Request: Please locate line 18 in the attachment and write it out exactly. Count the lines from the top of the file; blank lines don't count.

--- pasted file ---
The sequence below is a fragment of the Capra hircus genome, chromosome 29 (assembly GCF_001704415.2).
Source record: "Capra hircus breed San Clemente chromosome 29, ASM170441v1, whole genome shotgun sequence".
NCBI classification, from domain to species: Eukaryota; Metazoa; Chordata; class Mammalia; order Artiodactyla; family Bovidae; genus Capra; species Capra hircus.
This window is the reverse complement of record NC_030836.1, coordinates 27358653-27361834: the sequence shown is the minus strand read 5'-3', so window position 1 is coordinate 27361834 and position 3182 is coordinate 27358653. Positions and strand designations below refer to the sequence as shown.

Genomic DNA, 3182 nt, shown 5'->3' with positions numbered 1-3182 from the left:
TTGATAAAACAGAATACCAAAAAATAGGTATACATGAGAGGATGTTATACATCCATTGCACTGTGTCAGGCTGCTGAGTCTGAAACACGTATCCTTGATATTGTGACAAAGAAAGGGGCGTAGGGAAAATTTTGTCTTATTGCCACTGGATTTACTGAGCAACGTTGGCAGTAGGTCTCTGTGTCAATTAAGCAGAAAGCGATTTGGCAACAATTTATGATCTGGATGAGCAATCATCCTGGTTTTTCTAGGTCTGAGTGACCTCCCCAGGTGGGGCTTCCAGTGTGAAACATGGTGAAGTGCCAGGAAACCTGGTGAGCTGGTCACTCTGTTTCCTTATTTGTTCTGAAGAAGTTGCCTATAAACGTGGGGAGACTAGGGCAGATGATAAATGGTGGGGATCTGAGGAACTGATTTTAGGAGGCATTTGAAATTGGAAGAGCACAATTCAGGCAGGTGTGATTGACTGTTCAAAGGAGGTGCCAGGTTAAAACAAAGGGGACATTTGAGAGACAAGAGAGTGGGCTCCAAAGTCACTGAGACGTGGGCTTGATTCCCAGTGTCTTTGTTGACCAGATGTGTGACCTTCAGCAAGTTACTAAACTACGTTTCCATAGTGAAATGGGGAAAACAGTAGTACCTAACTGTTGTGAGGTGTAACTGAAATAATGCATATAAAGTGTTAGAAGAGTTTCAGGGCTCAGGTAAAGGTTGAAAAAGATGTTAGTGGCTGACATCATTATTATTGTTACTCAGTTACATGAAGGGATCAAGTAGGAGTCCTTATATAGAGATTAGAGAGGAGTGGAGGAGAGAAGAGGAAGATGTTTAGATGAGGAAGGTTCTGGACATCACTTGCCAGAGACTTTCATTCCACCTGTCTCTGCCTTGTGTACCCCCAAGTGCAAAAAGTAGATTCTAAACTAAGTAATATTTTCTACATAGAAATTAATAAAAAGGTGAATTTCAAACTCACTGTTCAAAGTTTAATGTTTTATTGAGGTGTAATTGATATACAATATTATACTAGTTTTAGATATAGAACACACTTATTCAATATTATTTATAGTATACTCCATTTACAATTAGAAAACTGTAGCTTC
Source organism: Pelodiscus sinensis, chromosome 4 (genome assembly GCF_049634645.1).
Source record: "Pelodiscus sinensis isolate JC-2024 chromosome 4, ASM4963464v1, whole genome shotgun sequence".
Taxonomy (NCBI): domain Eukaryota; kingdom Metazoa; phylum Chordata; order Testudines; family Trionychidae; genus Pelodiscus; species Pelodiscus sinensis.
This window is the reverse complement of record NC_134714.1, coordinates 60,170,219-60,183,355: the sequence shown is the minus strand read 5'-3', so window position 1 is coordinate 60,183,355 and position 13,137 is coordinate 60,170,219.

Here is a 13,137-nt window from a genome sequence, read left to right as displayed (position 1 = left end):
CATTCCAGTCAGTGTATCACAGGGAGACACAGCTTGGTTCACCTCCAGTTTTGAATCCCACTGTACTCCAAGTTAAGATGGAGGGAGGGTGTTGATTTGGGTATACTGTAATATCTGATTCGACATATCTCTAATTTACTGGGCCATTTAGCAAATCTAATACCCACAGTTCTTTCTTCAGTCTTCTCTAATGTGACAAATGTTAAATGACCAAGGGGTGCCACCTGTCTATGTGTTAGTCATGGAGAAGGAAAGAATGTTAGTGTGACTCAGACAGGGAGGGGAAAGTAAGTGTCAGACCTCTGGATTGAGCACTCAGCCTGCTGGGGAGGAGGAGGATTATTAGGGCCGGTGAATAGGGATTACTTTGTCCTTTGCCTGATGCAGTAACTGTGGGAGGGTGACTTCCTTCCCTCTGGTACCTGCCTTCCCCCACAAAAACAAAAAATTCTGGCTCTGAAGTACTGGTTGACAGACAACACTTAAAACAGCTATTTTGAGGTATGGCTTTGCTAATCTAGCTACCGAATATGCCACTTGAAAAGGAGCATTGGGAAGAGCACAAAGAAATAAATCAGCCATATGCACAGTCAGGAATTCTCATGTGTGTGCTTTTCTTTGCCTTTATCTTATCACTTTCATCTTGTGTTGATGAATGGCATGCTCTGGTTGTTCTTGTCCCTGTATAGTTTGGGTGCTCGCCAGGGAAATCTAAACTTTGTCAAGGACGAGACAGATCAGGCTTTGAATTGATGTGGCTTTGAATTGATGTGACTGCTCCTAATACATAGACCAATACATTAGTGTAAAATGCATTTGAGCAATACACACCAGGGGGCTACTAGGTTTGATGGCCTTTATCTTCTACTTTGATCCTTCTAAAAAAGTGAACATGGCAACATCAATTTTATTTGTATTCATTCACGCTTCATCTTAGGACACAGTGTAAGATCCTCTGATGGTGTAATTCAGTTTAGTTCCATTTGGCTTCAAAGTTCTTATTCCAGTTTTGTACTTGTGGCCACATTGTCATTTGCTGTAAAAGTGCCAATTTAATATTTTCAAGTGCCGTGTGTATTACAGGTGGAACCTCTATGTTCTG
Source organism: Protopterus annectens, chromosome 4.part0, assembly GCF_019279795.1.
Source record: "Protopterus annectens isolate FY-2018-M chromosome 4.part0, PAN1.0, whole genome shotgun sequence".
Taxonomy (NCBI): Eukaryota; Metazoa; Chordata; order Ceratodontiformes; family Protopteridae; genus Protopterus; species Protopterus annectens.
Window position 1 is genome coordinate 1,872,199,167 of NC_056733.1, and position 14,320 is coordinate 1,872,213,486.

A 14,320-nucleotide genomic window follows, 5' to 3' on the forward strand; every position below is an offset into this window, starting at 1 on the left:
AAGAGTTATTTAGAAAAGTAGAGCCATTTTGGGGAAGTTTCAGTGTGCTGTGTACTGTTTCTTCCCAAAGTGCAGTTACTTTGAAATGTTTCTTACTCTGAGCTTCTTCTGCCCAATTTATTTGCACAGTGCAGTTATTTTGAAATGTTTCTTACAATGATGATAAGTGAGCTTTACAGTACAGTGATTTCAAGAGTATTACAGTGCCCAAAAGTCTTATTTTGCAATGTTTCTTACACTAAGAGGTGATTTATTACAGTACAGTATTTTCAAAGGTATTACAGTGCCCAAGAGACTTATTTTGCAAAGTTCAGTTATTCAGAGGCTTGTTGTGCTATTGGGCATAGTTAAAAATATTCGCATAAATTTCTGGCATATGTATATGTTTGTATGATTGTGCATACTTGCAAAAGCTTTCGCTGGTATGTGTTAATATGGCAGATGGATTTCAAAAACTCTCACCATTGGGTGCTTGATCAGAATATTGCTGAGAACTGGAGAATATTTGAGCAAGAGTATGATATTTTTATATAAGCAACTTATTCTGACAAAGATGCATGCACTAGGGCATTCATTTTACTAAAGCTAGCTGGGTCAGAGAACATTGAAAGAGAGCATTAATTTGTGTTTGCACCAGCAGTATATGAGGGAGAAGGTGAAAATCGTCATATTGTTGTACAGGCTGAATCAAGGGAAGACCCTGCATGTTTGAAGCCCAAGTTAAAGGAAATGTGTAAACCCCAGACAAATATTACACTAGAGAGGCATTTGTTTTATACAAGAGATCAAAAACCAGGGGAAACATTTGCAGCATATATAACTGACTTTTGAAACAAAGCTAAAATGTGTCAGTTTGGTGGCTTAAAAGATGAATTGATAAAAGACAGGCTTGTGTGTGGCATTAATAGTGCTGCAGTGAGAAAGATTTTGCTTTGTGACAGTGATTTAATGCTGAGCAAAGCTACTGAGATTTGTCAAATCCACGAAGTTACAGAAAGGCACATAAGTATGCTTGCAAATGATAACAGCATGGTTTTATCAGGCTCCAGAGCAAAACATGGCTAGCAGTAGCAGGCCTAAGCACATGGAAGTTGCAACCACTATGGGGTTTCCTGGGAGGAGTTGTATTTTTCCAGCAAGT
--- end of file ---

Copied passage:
AAGAGTTATTTAGAAAAGTAGAGCCATTTTGGGGAAGTTTCAGTGTGCTGTGTACTGTTTCTTCCCAAAGTGCAGTTACTTTGAAATGTTTCTTACTCTGAGCTTCTTCTGCCCAATTTATTTGCACAGTGCAGTTATTTTGAAATGTTTCTTACAATGATGATAAGTGAGCTTTACAGTACAGTGATTTCAAGAGTATTACAGTGCCCAAAAGTCTTATTTTGCAATGTTTCTTACACTAAGAGGTGATTTATTACAGTACAGTATTTTCAAAGGTATTACAGTGCCCAAGAGACTTATTTTGCAAAGTTCAGTTATTCAGAGGCTTGTTGTGCTATTGGGCATAGTTAAAAATATTCGCATAAATTTCTGGCATATGTATATGTTTGTATGATTGTGCATACTTGCAAAAGCTTTCGCTGGTATGTGTTAATATGGCAGATGGATTTCAAAAACTCTCACCATTGGGTGCTTGATCAGAATATTGCTGAGAACTGGAGAATATTTGAGCAAGAGTATGATATTTTTATATAAGCAACTTATTCTGACAAAGATGCATGCACTAGGGCATTCATTTTACTAAAGCTAGCTGGGTCAGAGAACATTGAAAGAGAGCATTAATTTGTGTTTGCACCAGCAGTATATGAGGGAGAAGGTGAAAATCGTCATATTGTTGTACAGGCTGAATCAAGGGAAGACCCTGCATGTTTGAAGCCCAAGTTAAAGGAAATGTGTAAACCCCAGACAAATATTACACTAGAGAGGCATTTGTTTTATACAAGAGATCAAAAACCAGGGGAAACATTTGCAGCATATATAACTGACTTTTGAAACAAAGCTAAAATGTGTCAGTTTGGTGGCTTAAAAGATGAATTGATAAAAGACAGGCTTGTGTGTGGCATTAATAGTGCTGCAGTGAGAAAGATTTTGCTTTGTGACAGTGATTTAATGCTGAGCAAAGCTACTGAGATTTGTCAAATCCACGAAGTTACAGAAAGGCACATAAGTATGCTTGCAAATGATAACAGCATGGTTTTATCAGGCTCCAGAGCAAAACATGGCTAGCAGTAGCAGGCCTAAGCACATGGAAGTTGCAACCACTATGGGGTTTCCTGGGAGGAGTTGTATTTTTCCAGCAAGT